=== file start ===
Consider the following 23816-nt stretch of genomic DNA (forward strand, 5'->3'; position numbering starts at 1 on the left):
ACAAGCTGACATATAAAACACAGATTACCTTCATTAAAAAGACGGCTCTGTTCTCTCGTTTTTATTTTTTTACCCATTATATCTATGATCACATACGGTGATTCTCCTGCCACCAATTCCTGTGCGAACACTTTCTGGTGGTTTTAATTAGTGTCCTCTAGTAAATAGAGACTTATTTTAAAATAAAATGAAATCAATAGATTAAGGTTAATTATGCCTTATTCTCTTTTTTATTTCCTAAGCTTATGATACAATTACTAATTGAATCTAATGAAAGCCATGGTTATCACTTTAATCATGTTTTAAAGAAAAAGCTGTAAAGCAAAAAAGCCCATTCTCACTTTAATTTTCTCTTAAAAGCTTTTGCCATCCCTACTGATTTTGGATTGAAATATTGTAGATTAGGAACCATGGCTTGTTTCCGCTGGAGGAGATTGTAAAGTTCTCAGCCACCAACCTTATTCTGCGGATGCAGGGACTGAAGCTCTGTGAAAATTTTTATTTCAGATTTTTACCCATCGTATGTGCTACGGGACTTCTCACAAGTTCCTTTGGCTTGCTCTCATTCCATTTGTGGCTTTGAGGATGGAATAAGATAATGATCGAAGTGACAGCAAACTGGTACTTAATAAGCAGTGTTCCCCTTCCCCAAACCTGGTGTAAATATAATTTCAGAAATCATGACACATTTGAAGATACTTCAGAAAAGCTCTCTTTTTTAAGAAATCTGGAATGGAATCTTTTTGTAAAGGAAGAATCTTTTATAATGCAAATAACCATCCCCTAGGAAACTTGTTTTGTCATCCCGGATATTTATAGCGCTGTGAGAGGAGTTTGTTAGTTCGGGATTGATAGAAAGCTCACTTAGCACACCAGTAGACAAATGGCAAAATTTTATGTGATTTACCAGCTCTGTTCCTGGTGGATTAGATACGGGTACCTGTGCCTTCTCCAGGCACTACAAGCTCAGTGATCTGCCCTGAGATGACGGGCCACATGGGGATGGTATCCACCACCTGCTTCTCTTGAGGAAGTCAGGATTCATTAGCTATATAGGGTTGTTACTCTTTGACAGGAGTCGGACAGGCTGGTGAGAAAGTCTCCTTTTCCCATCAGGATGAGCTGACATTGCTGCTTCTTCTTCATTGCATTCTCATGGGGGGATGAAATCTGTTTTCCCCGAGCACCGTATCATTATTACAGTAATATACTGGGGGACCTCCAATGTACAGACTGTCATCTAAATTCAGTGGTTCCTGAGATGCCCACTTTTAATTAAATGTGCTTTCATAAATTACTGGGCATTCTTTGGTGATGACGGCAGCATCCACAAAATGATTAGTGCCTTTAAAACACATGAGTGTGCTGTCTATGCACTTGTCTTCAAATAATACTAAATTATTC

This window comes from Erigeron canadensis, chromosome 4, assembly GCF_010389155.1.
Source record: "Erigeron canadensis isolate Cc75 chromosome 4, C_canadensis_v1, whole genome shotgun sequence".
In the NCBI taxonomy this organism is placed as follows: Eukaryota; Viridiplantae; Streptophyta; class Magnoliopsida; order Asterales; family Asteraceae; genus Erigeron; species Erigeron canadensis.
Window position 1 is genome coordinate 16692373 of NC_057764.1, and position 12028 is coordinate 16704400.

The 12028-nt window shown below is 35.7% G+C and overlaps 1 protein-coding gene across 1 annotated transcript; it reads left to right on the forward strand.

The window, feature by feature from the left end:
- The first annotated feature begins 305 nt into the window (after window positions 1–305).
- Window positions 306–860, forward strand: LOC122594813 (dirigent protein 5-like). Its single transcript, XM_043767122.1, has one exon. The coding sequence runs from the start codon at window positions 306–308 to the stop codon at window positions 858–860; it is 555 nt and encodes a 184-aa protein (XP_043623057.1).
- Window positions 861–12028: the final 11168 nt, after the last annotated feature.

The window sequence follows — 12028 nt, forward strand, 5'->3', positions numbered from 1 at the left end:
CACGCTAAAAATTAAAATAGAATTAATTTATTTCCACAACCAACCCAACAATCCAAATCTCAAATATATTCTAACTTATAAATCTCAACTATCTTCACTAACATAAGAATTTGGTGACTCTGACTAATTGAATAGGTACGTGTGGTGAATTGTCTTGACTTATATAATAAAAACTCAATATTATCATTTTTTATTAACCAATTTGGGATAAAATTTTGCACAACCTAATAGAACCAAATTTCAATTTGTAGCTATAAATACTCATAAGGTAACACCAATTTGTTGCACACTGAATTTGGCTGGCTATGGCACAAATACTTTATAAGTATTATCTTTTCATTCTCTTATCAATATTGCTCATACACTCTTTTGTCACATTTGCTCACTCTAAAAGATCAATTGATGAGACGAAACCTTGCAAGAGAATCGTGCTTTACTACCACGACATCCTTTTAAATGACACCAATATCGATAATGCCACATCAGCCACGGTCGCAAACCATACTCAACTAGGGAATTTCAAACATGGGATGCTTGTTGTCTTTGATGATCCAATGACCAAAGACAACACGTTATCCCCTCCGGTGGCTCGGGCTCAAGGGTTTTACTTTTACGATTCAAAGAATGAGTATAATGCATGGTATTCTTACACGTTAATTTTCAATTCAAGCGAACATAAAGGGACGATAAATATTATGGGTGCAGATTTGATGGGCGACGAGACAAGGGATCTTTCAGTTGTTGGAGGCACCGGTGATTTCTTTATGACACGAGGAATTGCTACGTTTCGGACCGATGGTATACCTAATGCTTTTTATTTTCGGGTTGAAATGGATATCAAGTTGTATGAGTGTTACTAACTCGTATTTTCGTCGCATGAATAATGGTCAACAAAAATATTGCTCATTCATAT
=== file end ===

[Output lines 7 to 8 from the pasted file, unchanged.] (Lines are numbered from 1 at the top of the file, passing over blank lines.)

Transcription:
The 12028-nt window shown below is 35.7% G+C and overlaps 1 protein-coding gene across 1 annotated transcript; it reads left to right on the forward strand.

The window, feature by feature from the left end: